2018 Feature Finalist Khamanna Iskandarova
A Game of Supers
A rich eleven-year-old must come to terms with living in a country and going to public school after ending up in a poorhouse.
I was born in Baku, Azerbaijan, on the shores of the Caspian Sea and moved to the US at the age of 25. Despite vast cultural differences, I loved it here in the States . The experience inspired me to write a comedy exploring the bonds of family after the main character’s relocation to America. Years later, I received my MBA, which gave rise to another screenplay called Project MBA. The story involved a group of students fighting their professor for a good cause.
A Game of Supers borrows a bit from both previous projects. It’s about a rich, spoiled, private school kid named Trevor who spends the majority of his time glued to an iPhone screen. That all changes when he’s forced to move to a small rural town and enroll in public school. There, he must endure vicious bullies, diabolical games of string telephone, and the medieval torture device known as the public swimming pool.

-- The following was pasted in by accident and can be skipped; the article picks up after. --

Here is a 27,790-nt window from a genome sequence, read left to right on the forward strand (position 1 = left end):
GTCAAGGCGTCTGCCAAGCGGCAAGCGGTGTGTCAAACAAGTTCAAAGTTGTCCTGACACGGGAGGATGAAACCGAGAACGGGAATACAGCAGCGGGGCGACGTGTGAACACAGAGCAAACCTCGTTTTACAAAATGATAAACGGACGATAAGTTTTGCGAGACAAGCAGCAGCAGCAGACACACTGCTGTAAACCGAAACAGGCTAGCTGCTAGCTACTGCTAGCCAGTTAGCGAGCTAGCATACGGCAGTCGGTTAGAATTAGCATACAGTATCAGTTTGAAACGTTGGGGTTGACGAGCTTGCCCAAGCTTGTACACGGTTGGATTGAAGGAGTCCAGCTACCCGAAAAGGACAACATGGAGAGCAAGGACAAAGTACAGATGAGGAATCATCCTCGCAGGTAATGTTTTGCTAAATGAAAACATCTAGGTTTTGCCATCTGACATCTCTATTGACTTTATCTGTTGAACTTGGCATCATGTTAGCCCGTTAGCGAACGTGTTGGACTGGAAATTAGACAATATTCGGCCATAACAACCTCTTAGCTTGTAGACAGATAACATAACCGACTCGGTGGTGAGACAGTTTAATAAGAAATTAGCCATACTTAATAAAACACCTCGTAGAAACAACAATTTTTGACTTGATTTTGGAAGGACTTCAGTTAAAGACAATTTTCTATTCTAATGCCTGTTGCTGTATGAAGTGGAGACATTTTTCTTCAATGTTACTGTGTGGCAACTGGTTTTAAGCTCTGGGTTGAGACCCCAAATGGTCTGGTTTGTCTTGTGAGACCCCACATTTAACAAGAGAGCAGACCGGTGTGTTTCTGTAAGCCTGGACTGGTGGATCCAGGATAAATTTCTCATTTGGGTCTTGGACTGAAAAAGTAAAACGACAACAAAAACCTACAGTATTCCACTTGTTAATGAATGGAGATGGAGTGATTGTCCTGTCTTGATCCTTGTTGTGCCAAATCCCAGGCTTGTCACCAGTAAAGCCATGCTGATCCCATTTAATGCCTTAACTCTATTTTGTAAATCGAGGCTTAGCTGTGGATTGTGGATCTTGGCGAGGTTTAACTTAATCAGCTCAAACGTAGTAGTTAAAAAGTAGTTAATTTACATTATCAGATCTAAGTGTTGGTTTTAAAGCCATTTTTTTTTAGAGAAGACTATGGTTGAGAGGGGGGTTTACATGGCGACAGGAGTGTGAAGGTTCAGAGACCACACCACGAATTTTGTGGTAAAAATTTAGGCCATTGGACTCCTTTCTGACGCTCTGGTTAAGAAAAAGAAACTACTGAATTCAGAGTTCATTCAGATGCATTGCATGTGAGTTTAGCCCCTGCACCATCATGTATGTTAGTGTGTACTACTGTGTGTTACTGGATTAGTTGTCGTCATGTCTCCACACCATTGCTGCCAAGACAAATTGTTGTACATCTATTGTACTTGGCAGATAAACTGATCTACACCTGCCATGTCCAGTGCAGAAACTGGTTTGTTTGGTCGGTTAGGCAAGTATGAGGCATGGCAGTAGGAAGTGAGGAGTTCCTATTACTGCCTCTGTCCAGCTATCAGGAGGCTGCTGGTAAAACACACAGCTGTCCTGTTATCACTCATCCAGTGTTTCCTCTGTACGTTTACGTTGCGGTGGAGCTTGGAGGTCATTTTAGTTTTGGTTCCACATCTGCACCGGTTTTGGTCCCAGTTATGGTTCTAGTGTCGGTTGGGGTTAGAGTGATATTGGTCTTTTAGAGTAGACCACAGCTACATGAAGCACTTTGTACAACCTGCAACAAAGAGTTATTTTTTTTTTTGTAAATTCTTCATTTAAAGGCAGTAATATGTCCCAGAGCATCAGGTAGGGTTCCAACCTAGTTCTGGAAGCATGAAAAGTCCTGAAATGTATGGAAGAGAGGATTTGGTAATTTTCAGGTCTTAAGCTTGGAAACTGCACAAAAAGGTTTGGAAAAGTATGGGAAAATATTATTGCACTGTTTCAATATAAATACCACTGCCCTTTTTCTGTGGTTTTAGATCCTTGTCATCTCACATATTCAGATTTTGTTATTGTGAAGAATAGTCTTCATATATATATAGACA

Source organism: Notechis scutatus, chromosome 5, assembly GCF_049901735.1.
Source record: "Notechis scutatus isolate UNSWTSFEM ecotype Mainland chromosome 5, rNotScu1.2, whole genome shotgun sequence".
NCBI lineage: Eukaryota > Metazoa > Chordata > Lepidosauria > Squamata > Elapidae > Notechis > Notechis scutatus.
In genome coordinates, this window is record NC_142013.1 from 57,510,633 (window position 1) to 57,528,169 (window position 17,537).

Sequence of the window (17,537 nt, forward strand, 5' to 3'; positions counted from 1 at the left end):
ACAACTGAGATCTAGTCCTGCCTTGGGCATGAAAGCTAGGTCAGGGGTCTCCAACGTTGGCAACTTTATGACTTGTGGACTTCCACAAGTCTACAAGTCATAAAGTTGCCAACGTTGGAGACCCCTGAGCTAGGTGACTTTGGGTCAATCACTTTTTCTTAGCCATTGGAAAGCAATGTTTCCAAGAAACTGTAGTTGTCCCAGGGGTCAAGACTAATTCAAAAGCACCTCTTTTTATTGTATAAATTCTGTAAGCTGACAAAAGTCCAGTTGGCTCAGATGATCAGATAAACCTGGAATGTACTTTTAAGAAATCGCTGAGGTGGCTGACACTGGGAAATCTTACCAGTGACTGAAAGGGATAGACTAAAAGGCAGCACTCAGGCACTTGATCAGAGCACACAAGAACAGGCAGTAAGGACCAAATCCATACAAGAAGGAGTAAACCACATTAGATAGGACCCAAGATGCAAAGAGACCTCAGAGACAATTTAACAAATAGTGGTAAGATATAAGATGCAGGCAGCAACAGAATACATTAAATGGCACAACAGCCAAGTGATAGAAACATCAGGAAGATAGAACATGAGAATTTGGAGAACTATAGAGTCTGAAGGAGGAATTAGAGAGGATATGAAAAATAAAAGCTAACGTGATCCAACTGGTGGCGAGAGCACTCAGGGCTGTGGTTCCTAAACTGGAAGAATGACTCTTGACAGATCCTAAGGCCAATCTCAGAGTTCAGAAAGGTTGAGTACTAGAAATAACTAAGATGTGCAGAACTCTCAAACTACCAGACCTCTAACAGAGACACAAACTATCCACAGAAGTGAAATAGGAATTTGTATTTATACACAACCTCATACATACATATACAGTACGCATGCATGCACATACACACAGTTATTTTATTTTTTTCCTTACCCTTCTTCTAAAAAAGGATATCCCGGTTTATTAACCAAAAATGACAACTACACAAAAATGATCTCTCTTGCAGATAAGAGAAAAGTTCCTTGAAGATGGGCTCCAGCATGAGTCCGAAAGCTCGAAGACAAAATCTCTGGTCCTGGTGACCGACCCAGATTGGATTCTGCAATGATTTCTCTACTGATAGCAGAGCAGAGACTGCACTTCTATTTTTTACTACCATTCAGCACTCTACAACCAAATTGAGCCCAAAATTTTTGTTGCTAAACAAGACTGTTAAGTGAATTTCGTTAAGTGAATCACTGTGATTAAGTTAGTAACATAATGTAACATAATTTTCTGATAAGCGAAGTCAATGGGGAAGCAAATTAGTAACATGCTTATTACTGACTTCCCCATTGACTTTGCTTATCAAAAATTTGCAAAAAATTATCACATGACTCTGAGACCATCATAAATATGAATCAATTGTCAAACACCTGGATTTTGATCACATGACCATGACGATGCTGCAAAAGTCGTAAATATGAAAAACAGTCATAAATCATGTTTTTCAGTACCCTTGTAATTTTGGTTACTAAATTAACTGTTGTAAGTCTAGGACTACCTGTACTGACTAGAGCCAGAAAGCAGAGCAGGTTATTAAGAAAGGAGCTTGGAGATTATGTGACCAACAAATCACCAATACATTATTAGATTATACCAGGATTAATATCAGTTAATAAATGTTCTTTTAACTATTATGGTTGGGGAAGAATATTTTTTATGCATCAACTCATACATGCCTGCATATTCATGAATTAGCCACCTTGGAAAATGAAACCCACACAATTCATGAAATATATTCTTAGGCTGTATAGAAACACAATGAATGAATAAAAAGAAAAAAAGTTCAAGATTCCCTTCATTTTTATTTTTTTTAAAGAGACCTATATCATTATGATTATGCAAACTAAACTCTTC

The only thing Trevor dreams about is going back to his former life. He works out a deal with his mother – he can finally re-enroll at his old school if he makes every effort to adapt to his new environment and socialize with other kids. So, when the teacher asks that the kids come up with special superpowers to better the world, Trevor decides he’ll use his wit and charm as powers to exterminate evil and turn villains into good guys. In his mind, if he proves his superpowers to the kids he’ll become popular at school and thus prove to his mother he tried his best to fit in. The underlying question arises if he has enough of his special superpowers to bring out the good in himself and think of the “village people” as equals.
The hardest part for me when writing the script was to avoid a moralistic tone. To my joy, a number of fellow writers who have read A Game of Supers called it light-hearted and fun, but never once preachy.
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